A baby girl born in 2019 is now expected to celebrate three fewer birthdays on average, than under previous calculations.
Official 2014 data thought that girl would make it to 93.6. Now the figure is 90.4.
The report also slashed the likelihood of children reaching 100.
Although life expectancies have been and are still improving, experts say previous estimates were too high.
The improvement is much smaller than previously thought, as part of a widely acknowledged slowdown in life expectancy since 2011.
In 2018, life expectancy growth stalled for the first time in more than 30 years.
This has led statisticians to re-evaluate their assumptions about future improvements in life expectancy, resulting in the figures released today.
The ONS report calculates the impact of this less-rosy picture on children's prospects of a long life.
So a boy born in 2019 is now expected to live for 87.8 years.
But the 2016 data thought he would reach 89.7 and the 2014 data said 91.1.
And looking to the future, to children born in 2043, there is a dramatic drop in the chances of reaching 100.
The latest report says:
But the projections two years ago thought:
The ONS said: "There has been considerable public debate about the causes of the slowdown in life expectancy improvements.
"Researchers have suggested a range of possible explanations for the slowdown... several factors are at play, none of which can be singled out as being the most important with any certainty."
Many reports, including by Public Health England and the Health Foundation think tank, have attempted to get to the bottom of the issue.
A lack of a recent blockbuster moment in medicine could be an issue.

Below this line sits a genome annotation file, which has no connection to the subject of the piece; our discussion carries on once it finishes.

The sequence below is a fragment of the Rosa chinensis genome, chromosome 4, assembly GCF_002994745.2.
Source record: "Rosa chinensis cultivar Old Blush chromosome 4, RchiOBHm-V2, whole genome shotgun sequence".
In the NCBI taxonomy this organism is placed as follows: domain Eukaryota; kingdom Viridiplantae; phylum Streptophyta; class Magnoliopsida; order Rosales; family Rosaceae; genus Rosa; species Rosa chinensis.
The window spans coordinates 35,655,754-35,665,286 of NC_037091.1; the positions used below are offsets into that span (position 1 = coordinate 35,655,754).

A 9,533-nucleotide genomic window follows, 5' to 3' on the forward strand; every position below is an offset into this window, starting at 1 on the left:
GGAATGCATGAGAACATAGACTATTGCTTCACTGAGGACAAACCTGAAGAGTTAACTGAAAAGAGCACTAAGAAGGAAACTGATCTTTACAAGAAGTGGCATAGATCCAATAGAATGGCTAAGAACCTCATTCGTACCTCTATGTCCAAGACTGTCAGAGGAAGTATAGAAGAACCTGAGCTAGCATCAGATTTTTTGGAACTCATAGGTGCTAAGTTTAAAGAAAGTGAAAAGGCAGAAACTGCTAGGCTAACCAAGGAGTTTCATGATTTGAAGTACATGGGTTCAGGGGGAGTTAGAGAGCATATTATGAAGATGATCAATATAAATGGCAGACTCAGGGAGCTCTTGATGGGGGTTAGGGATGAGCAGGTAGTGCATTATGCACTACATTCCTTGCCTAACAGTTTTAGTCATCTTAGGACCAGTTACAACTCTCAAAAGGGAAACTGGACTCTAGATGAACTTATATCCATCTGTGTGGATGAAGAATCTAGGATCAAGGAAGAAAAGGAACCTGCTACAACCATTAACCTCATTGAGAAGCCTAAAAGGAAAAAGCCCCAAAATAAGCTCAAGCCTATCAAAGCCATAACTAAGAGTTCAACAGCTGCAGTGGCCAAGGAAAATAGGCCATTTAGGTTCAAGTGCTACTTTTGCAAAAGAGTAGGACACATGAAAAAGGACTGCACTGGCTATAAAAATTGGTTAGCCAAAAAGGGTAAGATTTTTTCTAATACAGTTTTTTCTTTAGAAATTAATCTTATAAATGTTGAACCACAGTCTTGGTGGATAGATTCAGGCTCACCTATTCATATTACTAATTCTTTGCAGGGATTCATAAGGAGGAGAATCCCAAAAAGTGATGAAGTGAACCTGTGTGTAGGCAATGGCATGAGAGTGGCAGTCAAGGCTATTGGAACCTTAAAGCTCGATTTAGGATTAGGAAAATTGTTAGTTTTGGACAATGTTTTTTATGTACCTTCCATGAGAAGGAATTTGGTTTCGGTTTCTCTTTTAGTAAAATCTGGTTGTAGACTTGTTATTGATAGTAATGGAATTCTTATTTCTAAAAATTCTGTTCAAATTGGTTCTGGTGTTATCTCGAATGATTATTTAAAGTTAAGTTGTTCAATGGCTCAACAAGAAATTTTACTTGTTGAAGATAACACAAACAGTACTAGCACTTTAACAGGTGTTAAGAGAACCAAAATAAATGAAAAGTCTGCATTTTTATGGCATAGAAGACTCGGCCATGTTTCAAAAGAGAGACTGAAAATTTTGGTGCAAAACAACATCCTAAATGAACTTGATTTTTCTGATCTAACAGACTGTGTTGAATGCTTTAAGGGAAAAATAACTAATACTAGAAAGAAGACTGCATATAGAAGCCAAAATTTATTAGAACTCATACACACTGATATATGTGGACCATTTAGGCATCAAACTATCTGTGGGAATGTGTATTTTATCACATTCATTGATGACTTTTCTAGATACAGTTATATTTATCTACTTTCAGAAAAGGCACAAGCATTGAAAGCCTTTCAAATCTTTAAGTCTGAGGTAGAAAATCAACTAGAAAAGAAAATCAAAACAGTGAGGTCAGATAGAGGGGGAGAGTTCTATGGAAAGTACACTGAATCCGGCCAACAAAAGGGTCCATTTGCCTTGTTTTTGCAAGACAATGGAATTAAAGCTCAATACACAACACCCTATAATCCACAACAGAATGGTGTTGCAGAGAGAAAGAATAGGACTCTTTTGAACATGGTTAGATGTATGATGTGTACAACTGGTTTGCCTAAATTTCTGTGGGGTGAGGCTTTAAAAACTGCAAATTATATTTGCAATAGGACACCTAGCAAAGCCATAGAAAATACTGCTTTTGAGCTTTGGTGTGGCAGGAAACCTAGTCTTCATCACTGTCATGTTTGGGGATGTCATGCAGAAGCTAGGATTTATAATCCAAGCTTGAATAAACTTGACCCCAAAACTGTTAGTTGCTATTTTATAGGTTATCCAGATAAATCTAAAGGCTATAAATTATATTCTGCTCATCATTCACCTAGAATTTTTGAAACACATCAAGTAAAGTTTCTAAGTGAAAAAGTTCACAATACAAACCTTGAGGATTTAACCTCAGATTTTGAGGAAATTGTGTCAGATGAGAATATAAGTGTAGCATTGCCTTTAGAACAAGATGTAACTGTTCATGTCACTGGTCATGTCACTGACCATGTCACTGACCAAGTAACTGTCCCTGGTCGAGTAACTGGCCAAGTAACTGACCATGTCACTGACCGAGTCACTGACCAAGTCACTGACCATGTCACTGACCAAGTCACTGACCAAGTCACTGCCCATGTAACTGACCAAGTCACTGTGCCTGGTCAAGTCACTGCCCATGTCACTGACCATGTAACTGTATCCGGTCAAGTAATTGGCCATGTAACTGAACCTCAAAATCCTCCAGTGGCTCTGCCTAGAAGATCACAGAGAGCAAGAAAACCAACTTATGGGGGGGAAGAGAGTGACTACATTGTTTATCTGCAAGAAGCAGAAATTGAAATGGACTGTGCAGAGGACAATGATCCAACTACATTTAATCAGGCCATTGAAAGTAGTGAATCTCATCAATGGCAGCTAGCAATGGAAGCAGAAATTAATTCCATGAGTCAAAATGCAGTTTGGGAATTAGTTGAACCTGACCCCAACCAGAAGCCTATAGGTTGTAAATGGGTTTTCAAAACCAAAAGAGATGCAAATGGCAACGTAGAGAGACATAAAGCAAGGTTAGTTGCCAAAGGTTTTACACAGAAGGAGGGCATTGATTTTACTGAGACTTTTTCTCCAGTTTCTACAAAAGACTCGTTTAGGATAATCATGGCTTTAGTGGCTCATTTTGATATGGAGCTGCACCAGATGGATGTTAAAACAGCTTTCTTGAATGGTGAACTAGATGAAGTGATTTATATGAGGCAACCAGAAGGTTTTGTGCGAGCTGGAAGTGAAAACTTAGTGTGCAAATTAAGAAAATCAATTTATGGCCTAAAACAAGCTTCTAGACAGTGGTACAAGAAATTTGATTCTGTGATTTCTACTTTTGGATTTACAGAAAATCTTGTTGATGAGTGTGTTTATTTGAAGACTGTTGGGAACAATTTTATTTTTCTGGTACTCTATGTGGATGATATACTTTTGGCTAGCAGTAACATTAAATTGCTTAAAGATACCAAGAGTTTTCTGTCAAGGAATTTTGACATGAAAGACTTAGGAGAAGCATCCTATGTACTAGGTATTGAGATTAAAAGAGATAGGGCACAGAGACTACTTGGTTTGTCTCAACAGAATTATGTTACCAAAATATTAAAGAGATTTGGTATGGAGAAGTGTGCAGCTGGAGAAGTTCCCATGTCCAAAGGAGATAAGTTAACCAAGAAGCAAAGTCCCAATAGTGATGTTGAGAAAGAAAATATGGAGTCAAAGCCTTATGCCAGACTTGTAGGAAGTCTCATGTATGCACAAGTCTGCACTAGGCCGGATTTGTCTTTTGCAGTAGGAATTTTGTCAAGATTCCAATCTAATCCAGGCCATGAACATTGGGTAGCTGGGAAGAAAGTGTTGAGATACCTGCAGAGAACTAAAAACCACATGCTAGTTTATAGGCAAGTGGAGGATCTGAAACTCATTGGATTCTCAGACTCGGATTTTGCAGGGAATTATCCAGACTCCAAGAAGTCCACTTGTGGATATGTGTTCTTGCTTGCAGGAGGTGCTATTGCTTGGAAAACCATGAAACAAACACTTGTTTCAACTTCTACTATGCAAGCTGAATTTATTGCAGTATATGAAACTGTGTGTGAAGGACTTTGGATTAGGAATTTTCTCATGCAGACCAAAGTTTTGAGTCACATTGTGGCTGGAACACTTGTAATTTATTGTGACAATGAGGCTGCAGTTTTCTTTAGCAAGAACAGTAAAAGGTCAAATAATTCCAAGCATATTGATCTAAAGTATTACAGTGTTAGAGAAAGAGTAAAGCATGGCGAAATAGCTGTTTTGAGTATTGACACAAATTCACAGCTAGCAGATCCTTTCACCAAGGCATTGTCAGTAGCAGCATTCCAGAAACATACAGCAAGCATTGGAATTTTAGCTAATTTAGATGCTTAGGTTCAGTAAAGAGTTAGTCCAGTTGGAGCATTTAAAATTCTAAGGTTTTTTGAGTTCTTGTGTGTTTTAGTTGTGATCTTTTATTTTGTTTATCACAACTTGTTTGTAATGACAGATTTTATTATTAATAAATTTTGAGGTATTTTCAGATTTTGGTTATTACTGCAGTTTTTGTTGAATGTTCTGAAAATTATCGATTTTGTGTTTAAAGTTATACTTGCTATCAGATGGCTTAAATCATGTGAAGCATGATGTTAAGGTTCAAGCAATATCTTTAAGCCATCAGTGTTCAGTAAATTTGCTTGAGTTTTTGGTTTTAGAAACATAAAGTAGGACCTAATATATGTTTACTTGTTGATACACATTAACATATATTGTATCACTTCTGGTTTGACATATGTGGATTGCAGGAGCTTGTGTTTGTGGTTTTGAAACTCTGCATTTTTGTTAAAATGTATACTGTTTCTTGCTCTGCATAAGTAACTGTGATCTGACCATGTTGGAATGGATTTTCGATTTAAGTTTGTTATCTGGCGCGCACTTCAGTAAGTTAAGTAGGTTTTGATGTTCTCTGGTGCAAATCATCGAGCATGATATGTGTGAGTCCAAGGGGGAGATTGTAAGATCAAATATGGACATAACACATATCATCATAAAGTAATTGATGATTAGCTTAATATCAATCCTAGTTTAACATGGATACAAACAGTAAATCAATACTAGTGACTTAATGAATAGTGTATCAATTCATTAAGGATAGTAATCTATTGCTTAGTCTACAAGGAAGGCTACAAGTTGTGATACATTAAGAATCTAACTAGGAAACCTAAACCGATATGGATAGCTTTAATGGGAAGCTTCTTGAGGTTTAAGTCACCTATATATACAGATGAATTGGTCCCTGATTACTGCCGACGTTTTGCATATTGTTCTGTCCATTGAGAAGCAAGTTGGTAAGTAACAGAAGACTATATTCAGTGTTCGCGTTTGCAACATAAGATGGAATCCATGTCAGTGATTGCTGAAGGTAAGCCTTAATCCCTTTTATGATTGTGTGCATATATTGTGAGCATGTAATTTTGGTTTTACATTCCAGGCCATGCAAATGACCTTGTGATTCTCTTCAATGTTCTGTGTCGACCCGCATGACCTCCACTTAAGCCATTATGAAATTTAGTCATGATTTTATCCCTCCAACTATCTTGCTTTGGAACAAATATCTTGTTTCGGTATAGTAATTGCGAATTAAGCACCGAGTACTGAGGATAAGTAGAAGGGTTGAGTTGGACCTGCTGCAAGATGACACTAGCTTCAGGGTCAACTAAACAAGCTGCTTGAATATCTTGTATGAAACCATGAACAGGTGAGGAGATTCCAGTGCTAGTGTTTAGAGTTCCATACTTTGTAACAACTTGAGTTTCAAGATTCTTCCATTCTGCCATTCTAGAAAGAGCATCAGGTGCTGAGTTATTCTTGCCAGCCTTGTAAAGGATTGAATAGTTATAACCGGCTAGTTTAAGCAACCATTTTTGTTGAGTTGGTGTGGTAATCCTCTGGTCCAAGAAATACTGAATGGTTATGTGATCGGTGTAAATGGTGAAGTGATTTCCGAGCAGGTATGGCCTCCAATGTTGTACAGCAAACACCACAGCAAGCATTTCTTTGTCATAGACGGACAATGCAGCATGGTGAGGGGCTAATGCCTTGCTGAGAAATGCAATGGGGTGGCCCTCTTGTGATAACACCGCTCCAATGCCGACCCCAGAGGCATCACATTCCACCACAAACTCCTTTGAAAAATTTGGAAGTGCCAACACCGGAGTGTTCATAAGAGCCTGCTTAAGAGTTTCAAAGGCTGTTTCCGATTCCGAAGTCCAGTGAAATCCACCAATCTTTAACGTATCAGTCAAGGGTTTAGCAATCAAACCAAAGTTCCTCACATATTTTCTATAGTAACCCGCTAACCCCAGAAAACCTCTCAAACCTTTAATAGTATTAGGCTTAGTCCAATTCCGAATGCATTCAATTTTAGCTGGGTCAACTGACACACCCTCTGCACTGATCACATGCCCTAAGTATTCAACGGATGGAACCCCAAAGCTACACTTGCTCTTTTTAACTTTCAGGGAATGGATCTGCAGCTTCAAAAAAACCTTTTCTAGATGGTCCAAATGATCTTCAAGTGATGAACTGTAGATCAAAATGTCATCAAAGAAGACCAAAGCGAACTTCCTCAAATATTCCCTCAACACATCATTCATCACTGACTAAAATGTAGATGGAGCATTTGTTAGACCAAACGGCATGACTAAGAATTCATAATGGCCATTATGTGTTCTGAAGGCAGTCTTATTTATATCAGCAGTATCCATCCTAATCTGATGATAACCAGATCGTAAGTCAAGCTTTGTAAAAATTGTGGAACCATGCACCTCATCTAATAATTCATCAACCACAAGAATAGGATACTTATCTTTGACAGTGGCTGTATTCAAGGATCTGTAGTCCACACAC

Life expectancy in the 20th Century improved with the creation of the NHS, falls in smoking, childhood immunisation (the last case of polio in the UK was in 1984) and medical advances particularly for the big killers - heart disease, stroke and cancer.
But now dementia is listed as the leading cause of death and it is incurable.
Public Health England says a more elderly population - with dementia and other long-term health problems - may also be more vulnerable to diseases like flu.
But there are issues affecting life expectancy well before old age. Deaths from drug misuse, with Scotland having the highest drug death rate in the EU, are also quoted.
One of the most politically charged questions has been around austerity - the programme of government cuts that coincides with the slowdown in life expectancy.
The evidence either way is hotly contested.
But Public Health England's report says the poorest people have felt the impact on life expectancy the hardest and that "could indicate a role for government spending".
Stalling life expectancy in the UK has attracted plenty of attention from academics, but they offer no definitive answers on the causes.
When you are talking about shifts in predictions of lifespans, it needs more than a few years of data.
But there is concern about why it's a different story to that in most other developed economies.
An analysis by the ONS last year concluded that the slowdown in life expectancy growth in the UK since 2011 was one of the largest of the countries analysed.
That's led to speculation on UK specific factors.
Cuts in government spending in the policy period dubbed by some as "austerity" might, according to some commentators, have been a factor.
It's worth noting, though, that cuts in social care in England were not replicated to the same extent in other parts of the UK.
The decline in living standards and the reduced ability of some households to pay for heating and food in the decade since the financial crisis in 2008 have also been mentioned.
The gap between life expectancy in the richest and poorest neighbourhoods in England has increased according to research last year.
Ministers have strongly denied that Government policy played a part.
The debate will continue though it may take a while before firm trends and causes can be identified.
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